WASHINGTON, D.C. — Just as the FDA allowed an emergency use rapid at home COVID test, Pfizer announced that it was just days away from requesting emergency use of a vaccine.
The announcement from the Food and Drug Administration to allow for rapid COVID testing at home will require a prescription and can be utilized on an emergency basis.
The FDA granted emergency authorization to the 30-minute test kit from Lucira Health, a California manufacturer.
The test allows users to swab themselves for a nasal sample. Once collected, the sample is then swirled in a vial that plugs into a portable device that interprets the results and displays whether the person has tested positive or negative for the Coronavirus.
The vast majority of testing options require a nasal swab performed by a healthcare professional and must be processed at laboratories using high-tech testing equipment.
Allowing for this option of testing at home could help prevent the potential spread to health care workers.
With the rapid changes in the pandemic, Pfizer is also close to seeking clearance for emergency use of a vaccine that it says is shown to be 95 percent effective.
The announcement comes just one week after Pfizer revealed promising preliminary results of a vaccine.
Pfizer has been working with its German partner, BioNTech, and had initially estimated that the vaccine was more than 90 percent effective after 94 infections had been counted.
With this new announcement, the company now has accumulated 170 infections in the study, which it says occurred in only eight volunteers who got the actual vaccine rather than a dummy shot. One of the eight volunteers did develop severe disease.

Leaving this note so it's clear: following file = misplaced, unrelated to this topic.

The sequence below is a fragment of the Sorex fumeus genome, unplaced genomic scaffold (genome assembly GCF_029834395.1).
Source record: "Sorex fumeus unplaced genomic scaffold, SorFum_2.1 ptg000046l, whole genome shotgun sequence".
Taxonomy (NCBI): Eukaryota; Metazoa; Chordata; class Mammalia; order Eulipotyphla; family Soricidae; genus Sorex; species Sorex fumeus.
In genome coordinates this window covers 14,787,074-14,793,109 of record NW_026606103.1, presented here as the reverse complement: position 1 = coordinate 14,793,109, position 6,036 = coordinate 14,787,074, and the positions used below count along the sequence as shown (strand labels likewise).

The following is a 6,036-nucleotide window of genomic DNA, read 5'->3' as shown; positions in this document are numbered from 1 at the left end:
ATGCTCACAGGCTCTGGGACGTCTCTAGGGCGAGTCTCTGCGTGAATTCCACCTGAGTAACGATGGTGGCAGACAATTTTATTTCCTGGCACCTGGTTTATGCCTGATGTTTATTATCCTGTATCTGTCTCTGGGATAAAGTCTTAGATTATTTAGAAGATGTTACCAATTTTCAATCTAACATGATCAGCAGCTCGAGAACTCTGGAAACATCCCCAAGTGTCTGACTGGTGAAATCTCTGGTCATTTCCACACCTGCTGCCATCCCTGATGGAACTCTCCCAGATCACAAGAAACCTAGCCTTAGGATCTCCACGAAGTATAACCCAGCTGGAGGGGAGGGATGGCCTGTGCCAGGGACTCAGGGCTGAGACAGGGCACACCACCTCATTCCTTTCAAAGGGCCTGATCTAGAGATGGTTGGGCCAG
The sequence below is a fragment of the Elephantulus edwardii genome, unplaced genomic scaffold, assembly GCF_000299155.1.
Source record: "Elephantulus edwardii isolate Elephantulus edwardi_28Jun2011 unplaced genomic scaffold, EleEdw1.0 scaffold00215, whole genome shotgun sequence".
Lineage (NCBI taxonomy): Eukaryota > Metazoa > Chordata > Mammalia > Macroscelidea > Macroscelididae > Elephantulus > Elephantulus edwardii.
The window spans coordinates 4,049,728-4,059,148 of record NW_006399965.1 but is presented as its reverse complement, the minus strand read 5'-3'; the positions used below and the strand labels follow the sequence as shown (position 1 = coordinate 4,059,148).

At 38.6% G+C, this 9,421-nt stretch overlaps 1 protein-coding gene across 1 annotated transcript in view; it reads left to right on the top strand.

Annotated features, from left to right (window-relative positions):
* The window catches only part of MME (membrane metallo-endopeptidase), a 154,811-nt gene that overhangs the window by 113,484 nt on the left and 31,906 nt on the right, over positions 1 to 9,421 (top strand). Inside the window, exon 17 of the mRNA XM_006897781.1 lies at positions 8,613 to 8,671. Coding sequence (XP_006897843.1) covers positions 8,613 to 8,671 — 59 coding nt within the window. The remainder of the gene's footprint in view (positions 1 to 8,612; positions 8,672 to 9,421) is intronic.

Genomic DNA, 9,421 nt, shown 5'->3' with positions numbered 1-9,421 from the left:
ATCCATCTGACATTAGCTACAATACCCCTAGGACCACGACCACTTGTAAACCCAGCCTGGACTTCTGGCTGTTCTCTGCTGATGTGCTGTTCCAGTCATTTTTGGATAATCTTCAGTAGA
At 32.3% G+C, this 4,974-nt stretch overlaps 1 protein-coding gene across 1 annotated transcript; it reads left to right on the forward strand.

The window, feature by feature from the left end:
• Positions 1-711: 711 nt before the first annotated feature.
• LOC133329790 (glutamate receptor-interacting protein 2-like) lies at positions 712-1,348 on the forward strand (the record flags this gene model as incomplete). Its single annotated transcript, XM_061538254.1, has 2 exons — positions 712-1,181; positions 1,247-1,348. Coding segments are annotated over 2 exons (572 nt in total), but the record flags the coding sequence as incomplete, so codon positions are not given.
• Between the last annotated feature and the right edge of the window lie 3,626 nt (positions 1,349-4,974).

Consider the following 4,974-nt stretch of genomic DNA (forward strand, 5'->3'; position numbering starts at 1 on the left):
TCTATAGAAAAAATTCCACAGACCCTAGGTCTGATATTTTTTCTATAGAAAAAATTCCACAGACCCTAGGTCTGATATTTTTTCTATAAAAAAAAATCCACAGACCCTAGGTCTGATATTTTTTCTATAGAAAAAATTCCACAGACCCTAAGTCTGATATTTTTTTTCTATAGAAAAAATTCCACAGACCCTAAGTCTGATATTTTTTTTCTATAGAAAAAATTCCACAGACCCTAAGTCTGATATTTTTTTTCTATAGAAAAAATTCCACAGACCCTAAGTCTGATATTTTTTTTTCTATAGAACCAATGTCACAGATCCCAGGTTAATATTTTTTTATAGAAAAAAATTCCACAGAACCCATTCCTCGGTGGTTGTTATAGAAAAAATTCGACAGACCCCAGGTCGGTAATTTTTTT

The detailed data on the study has not yet been released or analyzed by independent experts.
Pfizer said its vaccine was more than 94 percent effective in adults over age 65.
Earlier this week, Moderna Inc. also announced an experimental vaccine that appears to be 94.5 percent effective after an interim analysis of its late-stage study.
Pfizer said it now has the data on the vaccine’s safety that was needed to seek emergency authorization from the FDA.
While it is reporting no serious side effects, the most common effect is fatigue after the second dose of the vaccine, which has reportedly affected about 4 percent of participants.
The study enrolled 44,000 people in the U.S. and five other countries and the trial will continue to collect data on the volunteers for the next two years.
Pfizer and BioNTech said they expect to have 50 million doses available globally this year and up 1.3 billion doses in 2021.
U.S. officials have said they hope to have about 20 million vaccine doses each from Moderna and Pfizer available for distribution in late December. The first shots will be offered to vulnerable groups like medical and nursing home workers, and people with serious health conditions.